No. 324, Docket 27399.United States Court of Appeals, Second Circuit.Argued April 26, 1962.
Decided May 18, 1962.
Jackson G. Cook, New York City (Stuart Wadler, New York City, of counsel), for plaintiff-appellant.
Roy Babitt, Sp. Asst. U.S. Atty., New York City (Robert M. Morgenthau, U.S. Atty., for the S.D. of New York, New York City, on the brief), for defendant-appellee.
Before SMITH, KAUFMAN and MARSHALL, Circuit Judges.
This is an appeal from a summary judgment which dismissed a complaint seeking review of an exclusion order issued by the District Director for the New York District of the Immigration and Naturalization Service, and a declaratory judgment that Klapholz, an alien, was admitted to the United States as an immigrant. In the District Court Klapholz challenged the exclusion order on numerous grounds, all of which were rejected in a comprehensive and well reasoned opinion by Judge Thomas F. Murphy.
The principal facts are not in dispute. Klapholz, possessed of a valid immigration visa, was taken into custody by a United States Marshal when he arrived in New York aboard the S.S. United States on July 30, 1956. His visa was not stamped “Admitted” by the Immigration Officer aboard ship and he was not given an alien registration receipt card. Instead he was subsequently notified that he had been paroled into the United States “pending completion of primary inspection,” and later received a form notice stating that he would be given a hearing on his application for admission by a Special Inquiry Officer. Meanwhile, Klapholz pleaded guilty to an information charging certain smuggling offenses, and was sentenced to 15 months imprisonment. On January 23, 1957 the immigration hearing was held at the institution in which Klapholz was confined; and the Special Inquiry Officer determined that he was excludable because of the smuggling conviction, a determination ultimately upheld by the Attorney General.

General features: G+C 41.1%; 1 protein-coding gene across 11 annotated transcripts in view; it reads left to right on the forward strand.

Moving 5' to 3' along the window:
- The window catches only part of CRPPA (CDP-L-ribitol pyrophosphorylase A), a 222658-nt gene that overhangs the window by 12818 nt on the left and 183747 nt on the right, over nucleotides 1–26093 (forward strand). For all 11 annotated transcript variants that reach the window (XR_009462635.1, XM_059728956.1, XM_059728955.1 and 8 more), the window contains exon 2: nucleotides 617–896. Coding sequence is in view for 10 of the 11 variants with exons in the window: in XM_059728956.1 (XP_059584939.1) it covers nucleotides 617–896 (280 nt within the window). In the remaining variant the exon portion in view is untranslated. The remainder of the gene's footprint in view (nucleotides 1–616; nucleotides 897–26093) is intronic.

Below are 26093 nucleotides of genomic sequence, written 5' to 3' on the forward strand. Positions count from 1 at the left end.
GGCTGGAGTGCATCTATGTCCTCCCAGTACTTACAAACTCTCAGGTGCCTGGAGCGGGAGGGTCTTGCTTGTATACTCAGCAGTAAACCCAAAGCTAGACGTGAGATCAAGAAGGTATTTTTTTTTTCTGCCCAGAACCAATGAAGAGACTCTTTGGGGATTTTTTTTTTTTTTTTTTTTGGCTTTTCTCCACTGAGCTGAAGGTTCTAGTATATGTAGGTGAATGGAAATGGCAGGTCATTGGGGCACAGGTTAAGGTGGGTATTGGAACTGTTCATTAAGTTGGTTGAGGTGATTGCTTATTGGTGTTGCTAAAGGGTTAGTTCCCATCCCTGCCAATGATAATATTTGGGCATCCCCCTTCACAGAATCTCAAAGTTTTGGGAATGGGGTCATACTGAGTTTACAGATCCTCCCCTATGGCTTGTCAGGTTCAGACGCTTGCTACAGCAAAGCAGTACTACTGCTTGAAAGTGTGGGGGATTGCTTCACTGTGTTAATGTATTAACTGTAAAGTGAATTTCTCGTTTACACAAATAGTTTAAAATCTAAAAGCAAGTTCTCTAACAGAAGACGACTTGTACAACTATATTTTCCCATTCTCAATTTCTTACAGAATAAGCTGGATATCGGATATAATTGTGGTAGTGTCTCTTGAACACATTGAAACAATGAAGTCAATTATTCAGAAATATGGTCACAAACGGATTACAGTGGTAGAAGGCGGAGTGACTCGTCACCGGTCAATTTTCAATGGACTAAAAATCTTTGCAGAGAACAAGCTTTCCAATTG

For the reasons stated by the court below, we agree that Klapholz’s parole into the United States was a proper exercise of authority granted by Section 212(d)(5) of the Immigration and Nationality Act, 8 U.S.C. § 1182(d)(5); that Klapholz’s detention by non-immigration officers did not constitute an admission, “de facto” or otherwise; and that the failure to present him with a form notice of hearing until he was being detained on criminal charges is immaterial in the absence of any allegation that the hearing was thereby rendered unfair. Moreover, the implication of Section 212(d)(5) that upon termination of parole an alien’s application can be considered in light of events which occurred in the interim, e.g., cure of a disease which might have required exclusion, leads us to reject appellant’s claim that his conviction of a crime involving moral turpitude during the period of his parole pending completion of primary inspection did not render him excludable. 8 U.S.C. § 1182(a)(9).